Posted by: Dave Raffo
when relevant content is
added and updated.
Although Brocade has a lot on its connectivity plate these days as it transitions to 8-Gbps FC switches, plots its move to FCoE and gets into the HBA game, it still has plans for its fledgling software business.Brocade’s FAN (file area network) initiative has been a bust so far, but at Brocade’s Tech Day Thursday, Max Riggsbee, CTO of the files business unit, laid out a roadmap for a refocused data management portfolio.
Nobody from Brocade used the FAN acronym, but file management remains a key piece of its software strategy, beginning with the recently released Files Management Engine (FME) product. FME is a policy engine that handles migration and virtualization of Windows files. Brocade will add SharePoint file services, disaster recovery for SharePoint and file servers, content-driven file migration and data deduplication in a series of updates through 2010.
Brocade has been fiddling with its files platform and overall software strategy for months now. It dumped its Branch File Manager WAFS product earlier this year, but kept StorageX file migration and Thursday revealed plans for new replication products, including one that deduplicates and compresses files moved across the WAN.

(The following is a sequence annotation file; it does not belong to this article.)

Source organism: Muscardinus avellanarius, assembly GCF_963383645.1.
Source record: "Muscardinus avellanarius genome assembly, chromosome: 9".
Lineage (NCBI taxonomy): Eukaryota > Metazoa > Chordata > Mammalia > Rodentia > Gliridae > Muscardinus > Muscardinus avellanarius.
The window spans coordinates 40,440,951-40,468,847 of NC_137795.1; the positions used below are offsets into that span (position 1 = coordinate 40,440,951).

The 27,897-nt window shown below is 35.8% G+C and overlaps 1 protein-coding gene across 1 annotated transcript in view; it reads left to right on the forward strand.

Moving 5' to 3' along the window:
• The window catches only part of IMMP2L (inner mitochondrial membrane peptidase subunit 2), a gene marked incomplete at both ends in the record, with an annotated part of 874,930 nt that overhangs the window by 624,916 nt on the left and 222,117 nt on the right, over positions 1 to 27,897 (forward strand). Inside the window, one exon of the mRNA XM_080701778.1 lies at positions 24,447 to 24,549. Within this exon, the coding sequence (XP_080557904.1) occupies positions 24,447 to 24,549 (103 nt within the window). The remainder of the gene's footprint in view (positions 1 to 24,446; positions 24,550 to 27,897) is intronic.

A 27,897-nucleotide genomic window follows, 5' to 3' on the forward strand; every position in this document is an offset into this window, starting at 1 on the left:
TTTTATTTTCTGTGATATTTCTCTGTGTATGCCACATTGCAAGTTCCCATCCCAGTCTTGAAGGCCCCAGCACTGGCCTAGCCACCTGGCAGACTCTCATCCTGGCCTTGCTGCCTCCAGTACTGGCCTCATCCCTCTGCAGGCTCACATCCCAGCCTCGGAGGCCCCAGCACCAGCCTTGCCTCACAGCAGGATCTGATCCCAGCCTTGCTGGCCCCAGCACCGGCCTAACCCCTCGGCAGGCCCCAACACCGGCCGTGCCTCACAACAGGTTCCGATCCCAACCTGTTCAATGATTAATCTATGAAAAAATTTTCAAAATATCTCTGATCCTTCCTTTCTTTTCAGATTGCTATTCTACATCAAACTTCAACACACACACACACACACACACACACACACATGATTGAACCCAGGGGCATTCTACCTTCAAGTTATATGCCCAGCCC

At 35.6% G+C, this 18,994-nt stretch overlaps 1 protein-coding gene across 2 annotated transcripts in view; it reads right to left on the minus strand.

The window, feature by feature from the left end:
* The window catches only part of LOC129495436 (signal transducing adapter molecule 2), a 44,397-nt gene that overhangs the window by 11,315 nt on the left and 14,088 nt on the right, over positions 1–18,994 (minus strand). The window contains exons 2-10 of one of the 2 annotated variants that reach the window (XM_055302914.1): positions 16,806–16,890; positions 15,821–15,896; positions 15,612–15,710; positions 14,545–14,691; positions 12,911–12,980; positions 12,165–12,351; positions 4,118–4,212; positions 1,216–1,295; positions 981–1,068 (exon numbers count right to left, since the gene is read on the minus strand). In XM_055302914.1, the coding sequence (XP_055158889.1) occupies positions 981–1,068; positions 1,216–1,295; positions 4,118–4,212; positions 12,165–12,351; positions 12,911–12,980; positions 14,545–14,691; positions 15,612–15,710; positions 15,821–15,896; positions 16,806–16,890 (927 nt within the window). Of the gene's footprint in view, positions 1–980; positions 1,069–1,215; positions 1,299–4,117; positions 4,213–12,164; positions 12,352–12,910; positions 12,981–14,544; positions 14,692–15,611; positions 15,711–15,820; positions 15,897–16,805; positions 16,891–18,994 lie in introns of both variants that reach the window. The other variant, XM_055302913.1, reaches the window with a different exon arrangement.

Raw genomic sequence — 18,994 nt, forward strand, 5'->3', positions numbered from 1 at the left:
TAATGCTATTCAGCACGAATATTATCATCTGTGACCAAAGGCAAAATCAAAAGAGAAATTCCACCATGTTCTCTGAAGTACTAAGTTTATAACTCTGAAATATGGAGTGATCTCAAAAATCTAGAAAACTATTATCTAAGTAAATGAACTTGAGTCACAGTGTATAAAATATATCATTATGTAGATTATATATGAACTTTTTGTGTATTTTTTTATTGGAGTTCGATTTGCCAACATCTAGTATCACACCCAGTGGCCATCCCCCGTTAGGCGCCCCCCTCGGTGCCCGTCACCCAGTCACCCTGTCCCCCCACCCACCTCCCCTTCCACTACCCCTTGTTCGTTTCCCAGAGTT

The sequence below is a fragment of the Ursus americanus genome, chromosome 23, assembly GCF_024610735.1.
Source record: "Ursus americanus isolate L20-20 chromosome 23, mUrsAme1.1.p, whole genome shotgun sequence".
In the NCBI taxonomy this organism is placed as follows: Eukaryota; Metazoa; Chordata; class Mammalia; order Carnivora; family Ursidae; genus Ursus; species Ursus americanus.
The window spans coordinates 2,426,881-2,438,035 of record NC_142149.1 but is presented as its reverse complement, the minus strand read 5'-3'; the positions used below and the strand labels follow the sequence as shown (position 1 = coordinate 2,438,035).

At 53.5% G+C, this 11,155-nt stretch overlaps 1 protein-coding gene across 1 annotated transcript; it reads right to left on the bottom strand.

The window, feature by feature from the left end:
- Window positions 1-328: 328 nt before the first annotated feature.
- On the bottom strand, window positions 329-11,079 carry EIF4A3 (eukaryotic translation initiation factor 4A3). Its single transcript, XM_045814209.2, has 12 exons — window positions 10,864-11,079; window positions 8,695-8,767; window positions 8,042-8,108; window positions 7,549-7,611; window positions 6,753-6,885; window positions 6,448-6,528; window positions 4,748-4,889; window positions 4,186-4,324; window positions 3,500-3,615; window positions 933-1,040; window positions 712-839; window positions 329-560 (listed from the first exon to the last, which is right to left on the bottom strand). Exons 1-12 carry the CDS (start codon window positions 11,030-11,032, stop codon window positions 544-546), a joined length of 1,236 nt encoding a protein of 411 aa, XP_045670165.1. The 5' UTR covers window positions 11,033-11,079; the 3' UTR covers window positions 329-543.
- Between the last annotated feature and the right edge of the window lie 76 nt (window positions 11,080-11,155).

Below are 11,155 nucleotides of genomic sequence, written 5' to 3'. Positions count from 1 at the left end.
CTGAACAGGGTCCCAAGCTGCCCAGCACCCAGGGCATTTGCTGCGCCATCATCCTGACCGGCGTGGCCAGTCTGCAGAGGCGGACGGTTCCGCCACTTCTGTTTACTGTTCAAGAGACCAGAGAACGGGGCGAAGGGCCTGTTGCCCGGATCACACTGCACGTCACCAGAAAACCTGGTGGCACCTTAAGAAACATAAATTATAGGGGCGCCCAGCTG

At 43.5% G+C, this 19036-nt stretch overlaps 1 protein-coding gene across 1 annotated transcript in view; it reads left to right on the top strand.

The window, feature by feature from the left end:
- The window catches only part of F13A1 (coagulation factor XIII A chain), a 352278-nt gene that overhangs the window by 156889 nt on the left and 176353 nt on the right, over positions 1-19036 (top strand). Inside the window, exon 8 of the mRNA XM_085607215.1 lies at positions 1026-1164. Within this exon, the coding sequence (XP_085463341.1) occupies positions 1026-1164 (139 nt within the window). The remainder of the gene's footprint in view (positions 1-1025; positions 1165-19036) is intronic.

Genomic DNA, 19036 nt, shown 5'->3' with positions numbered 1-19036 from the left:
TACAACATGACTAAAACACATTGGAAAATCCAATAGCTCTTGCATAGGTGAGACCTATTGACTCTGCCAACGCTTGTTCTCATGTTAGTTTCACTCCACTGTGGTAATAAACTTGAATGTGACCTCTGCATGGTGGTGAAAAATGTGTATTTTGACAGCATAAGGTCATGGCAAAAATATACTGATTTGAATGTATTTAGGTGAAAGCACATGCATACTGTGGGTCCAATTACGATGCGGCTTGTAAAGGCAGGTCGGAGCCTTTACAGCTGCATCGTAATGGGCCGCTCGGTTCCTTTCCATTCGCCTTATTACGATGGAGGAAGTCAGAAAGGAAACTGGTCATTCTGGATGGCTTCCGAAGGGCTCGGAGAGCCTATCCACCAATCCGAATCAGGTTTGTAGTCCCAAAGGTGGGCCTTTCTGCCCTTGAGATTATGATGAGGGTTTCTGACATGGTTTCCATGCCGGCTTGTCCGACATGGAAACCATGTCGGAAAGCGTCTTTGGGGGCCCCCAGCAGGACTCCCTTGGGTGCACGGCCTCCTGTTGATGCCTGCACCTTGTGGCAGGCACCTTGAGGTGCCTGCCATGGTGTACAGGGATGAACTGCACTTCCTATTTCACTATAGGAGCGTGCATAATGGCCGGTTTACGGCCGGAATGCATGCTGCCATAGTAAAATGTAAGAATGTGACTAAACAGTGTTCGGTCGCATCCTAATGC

While the new lineup looks impressive on paper, it will take time to play out. And Brocade is walking a tightrope between expanding its product line and treading on its storage system partners’ turf with file virtualization and replication. “We are interested to see how this is received by storage/server vendors,” Wachovia Capital Markets financial analyst Aaron Rakers wrote of the replication product in a note to clients.
Brocade execs say they will take great care to work with partners and avoid competing with them — something they say rival Cisco does with many of its products. Ian Whiting, Brocade’s VP of data center infrastructure, said the new products will be developed jointly with its major OEM partners. “Our business model is all around partnerships with bigger systems companies,” he said. “We believe that’s how customers will consume the technology.”
At least Brocade’s not calling its new files strategy FAN 2.0. That’s a good start.